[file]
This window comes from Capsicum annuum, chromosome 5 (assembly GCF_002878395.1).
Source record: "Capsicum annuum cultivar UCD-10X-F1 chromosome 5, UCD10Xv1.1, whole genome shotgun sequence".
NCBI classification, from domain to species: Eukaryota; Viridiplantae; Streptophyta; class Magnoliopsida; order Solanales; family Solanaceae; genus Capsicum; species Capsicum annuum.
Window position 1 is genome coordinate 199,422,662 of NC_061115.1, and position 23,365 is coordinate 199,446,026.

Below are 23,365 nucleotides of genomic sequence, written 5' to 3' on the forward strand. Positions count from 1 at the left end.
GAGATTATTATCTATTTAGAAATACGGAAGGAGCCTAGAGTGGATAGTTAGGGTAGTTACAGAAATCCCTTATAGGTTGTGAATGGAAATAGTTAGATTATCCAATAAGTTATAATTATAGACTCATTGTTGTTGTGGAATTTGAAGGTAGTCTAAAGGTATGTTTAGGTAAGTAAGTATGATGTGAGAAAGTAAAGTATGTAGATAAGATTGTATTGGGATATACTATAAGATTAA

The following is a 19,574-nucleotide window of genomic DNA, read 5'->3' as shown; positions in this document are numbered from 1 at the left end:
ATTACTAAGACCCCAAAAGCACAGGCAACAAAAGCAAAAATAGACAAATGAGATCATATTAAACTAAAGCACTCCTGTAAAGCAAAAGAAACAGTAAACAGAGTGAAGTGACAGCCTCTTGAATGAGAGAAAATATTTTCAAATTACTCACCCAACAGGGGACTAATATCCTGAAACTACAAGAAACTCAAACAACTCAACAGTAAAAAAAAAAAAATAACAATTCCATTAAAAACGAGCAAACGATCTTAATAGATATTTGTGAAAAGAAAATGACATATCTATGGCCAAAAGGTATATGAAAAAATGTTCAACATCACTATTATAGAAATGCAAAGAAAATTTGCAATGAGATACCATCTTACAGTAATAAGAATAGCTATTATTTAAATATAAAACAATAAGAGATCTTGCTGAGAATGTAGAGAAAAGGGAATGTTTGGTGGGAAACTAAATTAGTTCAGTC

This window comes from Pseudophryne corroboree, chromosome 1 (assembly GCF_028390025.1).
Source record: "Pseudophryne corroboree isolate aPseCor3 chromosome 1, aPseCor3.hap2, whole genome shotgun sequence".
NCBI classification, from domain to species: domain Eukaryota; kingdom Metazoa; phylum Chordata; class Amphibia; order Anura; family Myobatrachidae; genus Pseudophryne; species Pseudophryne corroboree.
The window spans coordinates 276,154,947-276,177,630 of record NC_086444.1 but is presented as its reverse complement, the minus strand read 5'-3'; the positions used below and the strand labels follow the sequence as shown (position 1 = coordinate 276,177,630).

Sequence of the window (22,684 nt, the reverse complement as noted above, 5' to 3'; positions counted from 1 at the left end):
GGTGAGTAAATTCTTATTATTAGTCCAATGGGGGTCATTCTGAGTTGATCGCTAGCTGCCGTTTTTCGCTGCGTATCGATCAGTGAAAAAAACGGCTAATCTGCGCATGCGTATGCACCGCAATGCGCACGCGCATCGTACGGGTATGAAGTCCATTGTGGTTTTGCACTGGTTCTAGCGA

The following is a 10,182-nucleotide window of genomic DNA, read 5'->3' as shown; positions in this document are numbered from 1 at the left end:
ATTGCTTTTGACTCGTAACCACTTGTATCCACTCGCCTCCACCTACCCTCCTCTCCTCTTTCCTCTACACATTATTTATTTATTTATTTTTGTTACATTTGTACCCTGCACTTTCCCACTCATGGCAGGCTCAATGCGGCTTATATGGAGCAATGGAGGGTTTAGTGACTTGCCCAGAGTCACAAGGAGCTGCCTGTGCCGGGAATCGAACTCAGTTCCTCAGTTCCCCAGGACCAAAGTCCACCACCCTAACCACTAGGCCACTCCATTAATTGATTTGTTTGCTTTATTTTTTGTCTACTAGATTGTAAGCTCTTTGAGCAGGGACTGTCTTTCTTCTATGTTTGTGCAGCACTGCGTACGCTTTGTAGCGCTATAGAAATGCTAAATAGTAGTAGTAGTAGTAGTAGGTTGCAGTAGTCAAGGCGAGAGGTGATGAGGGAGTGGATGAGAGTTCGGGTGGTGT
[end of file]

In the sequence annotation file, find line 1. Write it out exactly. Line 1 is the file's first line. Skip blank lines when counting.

This window comes from Capsicum annuum, chromosome 5 (assembly GCF_002878395.1).